Bazaar dirstate locking (was: lock_* API change)

Stephen J. Turnbull stephen at
Sun May 16 08:37:32 BST 2010

Eli Zaretskii writes:

 > > This should not be a problem.  The only thing you should be doing in
 > > the bound branch is merging changes from another branch.
 > That's what I do.  But after the merge, I need to commit to the master
 > branch, which is remote, and that takes time.  Since I don't want to
 > mix changesets of unrelated changes, I commit each one by itself, each
 > with its own commit message describing the general idea of the
 > change.
 > > If you still have problems with that, don't use a bound branch; use
 > > push which will batch the commits into a single push.
 > I don't understand what you are suggesting here.  Care to elaborate?

Arrgh.  You *really* *really* *really* should be using git, you know.

You're right, if that's the way you want to do things, it's going to
be very hard to do it efficiently in Bazaar.  The best you can do in
Bazaar is something like initialize

bzr init-repo
bzr branch ssh://savannah/emacs trunk
bzr branch trunk work

and let's suppose that "work" is used only for short term tasks.  Ie,
it ends up 100% synchronized to trunk a couple of times a week, at

Then this workflow:

$ cd work
# hack hack hack
$ bzr commit -m "Task #1."
# hack hack hack
$ bzr commit -m "Task #2."
$ cd ../trunk
$ bzr pull ssh://savannah/emacs
$ bzr merge ../work
$ bzr commit -m "Eli's Tuesday shipment of code."
$ bzr push

will give you a separate commit message for each changeset, but *not*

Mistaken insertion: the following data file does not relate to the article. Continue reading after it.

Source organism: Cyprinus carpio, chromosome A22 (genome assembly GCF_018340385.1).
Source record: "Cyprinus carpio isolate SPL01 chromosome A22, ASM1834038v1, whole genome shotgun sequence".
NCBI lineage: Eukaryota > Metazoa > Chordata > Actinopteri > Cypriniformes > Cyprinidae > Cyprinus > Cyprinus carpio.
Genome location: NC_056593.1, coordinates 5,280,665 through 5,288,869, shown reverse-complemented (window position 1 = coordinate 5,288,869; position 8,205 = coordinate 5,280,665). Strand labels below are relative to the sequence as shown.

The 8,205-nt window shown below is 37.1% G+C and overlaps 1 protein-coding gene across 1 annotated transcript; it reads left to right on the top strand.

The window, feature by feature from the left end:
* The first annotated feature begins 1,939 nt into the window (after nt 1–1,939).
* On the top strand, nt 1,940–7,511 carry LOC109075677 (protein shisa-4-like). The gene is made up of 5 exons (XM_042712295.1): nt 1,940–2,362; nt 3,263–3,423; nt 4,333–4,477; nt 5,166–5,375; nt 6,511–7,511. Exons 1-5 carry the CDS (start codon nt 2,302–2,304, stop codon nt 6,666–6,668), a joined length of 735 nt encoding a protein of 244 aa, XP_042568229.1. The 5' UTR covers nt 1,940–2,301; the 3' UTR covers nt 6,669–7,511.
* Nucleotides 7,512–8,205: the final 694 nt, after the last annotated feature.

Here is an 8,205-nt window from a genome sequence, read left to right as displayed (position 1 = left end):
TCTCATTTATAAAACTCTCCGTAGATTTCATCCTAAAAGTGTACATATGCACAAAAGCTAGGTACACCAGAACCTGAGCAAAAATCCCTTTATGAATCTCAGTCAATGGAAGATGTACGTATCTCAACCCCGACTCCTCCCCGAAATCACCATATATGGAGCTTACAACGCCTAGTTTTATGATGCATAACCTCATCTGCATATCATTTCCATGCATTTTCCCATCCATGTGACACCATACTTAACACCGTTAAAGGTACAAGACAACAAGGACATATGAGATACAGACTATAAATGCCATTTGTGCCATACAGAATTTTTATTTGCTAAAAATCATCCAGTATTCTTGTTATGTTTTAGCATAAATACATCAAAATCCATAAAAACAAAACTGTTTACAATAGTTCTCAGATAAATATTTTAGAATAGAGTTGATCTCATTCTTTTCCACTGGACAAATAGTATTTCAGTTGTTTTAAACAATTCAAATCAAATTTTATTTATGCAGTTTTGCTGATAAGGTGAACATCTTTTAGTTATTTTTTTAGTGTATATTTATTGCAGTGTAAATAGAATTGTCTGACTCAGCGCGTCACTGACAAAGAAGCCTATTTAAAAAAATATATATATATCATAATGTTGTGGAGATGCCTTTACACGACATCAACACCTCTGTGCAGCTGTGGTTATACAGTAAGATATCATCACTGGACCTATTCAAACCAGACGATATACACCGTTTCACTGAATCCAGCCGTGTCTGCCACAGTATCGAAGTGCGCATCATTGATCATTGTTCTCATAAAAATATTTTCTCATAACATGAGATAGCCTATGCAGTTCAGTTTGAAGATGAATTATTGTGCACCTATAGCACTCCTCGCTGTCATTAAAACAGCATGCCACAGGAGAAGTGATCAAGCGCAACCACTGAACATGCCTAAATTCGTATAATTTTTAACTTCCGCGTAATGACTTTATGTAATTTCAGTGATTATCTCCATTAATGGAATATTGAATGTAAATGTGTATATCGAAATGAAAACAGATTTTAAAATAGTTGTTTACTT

on the mainline.  I gather commits on the mainline are a requirement
for you, so that won't really do.

What you need to do to get log entires for your commits on the
mainline is to do a rebase:

$ cd work
# hack hack hack
$ bzr commit -m "Task #1."
# hack hack hack
$ bzr commit -m "Task #2."
$ cd ../trunk
$ bzr pull ssh://savannah/emacs
$ cd ../work
$ bzr rebase ../trunk
$ cd ../trunk
$ bzr pull ../work
$ bzr push &
$ cd ../work

And now in the work directory you're up-to-date with trunk and your
own work, and are free to do whatever you want without fighting the
locks.  Yes, that's a lot more typing than

$ cd trunk
$ bzr bind ssh://savannah/emacs                # one time only
# hack hack hack
$ bzr commit -m "Task #1."
# hack hack hack
$ bzr commit -m "Task #2."

But the part from the first cd ../trunk to the last cd ../work is
completely standard and scriptable unless you get a merge conflict
when rebasing or pulling, and AIUI that will happen (in a different
way) in a bound branch, too.

 > >  > When I commit to a local branch, it is indeed much faster, but
 > >  > still far from microseconds, even if I don't take my time
 > >  > editing the commit message.

I don't understand why bzr is involved at all when you are editing the
commit message; that should *all* be done in Emacs, saved to a file
(say .msg), and used via "bzr commit -F .msg".  If you want the junk
that bzr commit puts in the message when it calls the editor directly,
AFAIK you can just initialize the file with the output of "bzr ls -R
-V --unknown".

 > >  > And dirstate is locked for all that time.
 > > 
 > > dirstate needs to be locked until a commit is complete.
 > I don't see why.  I especially don't see why it needs to be locked for
 > readers, such as "bzr status" and "bzr log".

Huh?  For the same reason you always lock a database when writing to
it: it's inconsistent until you're done.  Sometimes it's possible to
do all the expensive stuff offline, without locking the database, and
then lock only for long enough to snap the final link into place.  But
the organization required to accomplish that takes away a lot of
freedom from the database implementers.

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